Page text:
Download and fill in your own personalized pipeline opposition letters.
Guidelines for Outreach Letters & Maps
- Feel free to personalize your letter, but please retain wording on the key information. We make every effort to remain consistent in our language when communicating with the public.
- Once you have personalized and sent your letter, please send a copy to [email protected] by either copying and pasting it into an email or sending as an attachment. This will help us track where the letters have been sent, and lets us know who still needs to be reached.
Use our mapping tool to help businesses, organizations and individuals determine whether they are vulnerable to Duke’s pipeline in the event of a disaster.
How to Personalize Letter Template and Map
- Download a copy of our Letter Template for Businesses, Organizations and Individuals
- Visit https://nopecincy.org/education-information/blast-zone-map/
- Enter street address of business/organization/individual you are contacting:
- When the area map comes up on your screen, click the PrintScreen [PrtScr] button on your keyboard (usually upper right on the function row):
- Paste into the end of your letter by placing the cursor below the last line of the letter, then right click and select “Paste.”
- Your map can be sized to the document by clicking on the image. Corners can be clicked and dragged to enlarge or reduce the map size:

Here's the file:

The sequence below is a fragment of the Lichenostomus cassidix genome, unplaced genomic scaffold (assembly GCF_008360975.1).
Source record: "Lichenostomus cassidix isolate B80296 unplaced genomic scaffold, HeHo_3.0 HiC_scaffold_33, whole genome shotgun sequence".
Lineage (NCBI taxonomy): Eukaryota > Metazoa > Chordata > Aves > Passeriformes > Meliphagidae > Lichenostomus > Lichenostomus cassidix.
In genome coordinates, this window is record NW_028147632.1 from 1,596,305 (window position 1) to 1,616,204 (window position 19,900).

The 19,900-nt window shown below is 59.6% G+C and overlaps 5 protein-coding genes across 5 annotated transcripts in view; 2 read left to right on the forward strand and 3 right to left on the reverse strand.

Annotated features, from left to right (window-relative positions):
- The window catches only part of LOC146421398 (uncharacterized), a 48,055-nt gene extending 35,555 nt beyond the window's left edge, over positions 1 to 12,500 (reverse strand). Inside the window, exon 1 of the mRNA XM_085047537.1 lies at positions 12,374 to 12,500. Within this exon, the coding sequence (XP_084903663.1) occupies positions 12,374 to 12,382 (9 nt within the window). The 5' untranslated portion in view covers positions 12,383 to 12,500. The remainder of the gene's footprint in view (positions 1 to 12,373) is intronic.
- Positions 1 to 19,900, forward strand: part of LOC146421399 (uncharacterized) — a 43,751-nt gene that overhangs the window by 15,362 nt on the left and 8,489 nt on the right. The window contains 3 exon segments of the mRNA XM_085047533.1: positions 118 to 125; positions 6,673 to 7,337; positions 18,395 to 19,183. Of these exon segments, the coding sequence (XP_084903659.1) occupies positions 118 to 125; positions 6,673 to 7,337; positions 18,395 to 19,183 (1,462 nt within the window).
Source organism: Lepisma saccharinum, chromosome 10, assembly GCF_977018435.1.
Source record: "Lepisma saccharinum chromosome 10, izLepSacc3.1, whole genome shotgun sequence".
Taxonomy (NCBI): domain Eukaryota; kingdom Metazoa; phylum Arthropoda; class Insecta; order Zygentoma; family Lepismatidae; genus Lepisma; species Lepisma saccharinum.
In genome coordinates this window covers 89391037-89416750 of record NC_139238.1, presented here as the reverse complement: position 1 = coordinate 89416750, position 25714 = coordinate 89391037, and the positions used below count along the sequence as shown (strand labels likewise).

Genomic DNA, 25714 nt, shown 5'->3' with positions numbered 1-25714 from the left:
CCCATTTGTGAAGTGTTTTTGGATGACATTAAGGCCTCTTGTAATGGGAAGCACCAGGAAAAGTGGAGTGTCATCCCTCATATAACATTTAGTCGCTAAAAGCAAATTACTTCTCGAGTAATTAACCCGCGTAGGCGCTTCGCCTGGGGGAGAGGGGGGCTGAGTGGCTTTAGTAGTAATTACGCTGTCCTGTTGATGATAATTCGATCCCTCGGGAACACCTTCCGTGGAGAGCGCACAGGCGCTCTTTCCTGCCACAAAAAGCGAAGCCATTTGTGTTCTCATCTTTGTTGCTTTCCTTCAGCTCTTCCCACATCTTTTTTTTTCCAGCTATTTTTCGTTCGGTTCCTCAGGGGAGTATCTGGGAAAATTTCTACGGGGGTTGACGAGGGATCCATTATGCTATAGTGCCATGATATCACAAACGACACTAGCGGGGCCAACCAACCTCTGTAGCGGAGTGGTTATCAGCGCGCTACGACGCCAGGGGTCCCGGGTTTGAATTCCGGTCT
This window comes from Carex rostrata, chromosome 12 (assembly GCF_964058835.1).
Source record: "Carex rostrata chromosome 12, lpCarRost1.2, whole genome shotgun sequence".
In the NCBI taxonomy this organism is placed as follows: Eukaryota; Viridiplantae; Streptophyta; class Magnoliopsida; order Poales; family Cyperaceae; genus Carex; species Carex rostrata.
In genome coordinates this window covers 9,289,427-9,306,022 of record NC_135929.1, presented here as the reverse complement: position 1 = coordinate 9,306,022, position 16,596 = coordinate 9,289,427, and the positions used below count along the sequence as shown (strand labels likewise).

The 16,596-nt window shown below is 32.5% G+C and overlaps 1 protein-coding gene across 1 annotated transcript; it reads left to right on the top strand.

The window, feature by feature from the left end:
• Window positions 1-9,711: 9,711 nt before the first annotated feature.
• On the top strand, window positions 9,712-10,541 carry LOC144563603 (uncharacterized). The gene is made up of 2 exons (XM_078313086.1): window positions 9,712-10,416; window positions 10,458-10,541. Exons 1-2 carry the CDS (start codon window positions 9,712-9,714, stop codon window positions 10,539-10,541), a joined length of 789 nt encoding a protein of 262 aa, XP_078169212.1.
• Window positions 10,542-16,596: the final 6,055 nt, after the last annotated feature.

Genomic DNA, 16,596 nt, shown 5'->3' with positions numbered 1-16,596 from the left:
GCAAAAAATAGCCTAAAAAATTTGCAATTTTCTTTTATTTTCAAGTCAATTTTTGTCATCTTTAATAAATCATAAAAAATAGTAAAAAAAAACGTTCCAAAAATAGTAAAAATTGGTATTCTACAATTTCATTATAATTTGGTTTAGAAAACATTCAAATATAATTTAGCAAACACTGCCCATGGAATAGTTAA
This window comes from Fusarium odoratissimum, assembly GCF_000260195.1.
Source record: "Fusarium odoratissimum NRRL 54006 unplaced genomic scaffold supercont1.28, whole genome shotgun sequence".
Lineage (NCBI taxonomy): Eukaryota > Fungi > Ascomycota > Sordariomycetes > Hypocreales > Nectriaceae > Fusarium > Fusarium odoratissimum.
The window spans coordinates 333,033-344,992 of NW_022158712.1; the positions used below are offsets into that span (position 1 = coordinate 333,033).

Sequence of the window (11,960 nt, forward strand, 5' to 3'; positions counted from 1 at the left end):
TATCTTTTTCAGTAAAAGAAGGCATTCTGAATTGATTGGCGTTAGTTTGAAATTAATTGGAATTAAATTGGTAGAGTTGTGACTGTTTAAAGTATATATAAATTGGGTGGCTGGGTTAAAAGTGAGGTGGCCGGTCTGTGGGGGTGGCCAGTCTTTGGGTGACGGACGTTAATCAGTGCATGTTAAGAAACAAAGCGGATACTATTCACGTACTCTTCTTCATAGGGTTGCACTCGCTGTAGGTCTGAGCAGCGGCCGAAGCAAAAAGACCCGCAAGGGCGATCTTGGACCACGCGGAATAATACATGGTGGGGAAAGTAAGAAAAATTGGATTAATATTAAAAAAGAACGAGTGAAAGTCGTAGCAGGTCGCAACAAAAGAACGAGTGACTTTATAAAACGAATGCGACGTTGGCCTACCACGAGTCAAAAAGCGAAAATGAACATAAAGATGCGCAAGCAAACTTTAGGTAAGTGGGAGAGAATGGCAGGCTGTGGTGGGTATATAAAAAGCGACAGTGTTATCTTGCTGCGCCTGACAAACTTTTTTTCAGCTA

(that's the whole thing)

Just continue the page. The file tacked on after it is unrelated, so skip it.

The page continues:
Questions? Feel free to contact Tammy Reasoner at [email protected], and I’ll be happy to walk you through the process!
Blue Ash Team Shares Documents and Tips for Business Outreach
Many local businesses across Hamilton County are not aware of the Central Corridor Pipeline and its potential impact on their customers and operations. NOPE! Blue Ash Business Outreach Team members Sue Baldwin, Roxanne Brett, Joanne Gerson, Seth Myers and Wendy Schuler have made the task of engaging with local businesses easier. Here is their handy tip sheet and documents, ready for you to download and edit for your own community. Check it out:
“People are not inspired to act by reason alone.” – Robert McKee, Harvard Business Review
Stories let you connect with your audience on an emotional level. They help you convey key information in a way that will be remembered and help you persuade your audience to take action. This holds true for both spoken and written stories as well as the stories you want to tell with data.
Here is an example of how a NOPE! member wrote a letter using the story of her family owned small business to communicate with the OPSB.
This amazing letter engages the reader and encourages empathy. It humanizes an issue that to date tends to be viewed in monetary terms, rather than personal costs.